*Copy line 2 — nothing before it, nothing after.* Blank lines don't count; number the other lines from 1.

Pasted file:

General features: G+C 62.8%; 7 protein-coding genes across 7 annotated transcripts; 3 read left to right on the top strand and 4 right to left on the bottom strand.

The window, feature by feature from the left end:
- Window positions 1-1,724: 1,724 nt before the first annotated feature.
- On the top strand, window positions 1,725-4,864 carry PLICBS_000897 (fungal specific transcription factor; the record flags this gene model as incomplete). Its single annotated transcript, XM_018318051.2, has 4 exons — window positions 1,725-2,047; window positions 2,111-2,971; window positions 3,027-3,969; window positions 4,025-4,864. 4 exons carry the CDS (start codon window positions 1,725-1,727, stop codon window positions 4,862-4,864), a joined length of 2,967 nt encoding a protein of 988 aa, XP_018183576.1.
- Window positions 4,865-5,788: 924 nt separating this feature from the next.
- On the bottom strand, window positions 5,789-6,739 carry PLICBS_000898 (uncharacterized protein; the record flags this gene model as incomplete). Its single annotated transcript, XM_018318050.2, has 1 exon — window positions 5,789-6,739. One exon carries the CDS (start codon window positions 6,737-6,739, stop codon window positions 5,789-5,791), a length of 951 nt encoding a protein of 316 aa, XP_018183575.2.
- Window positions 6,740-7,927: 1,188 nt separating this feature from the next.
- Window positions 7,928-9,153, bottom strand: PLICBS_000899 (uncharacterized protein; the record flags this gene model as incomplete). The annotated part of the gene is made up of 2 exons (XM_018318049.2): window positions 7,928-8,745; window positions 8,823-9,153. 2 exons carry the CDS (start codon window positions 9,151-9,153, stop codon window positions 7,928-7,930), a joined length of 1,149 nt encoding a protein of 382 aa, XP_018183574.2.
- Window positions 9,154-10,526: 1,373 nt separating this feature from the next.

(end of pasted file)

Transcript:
The window, feature by feature from the left end: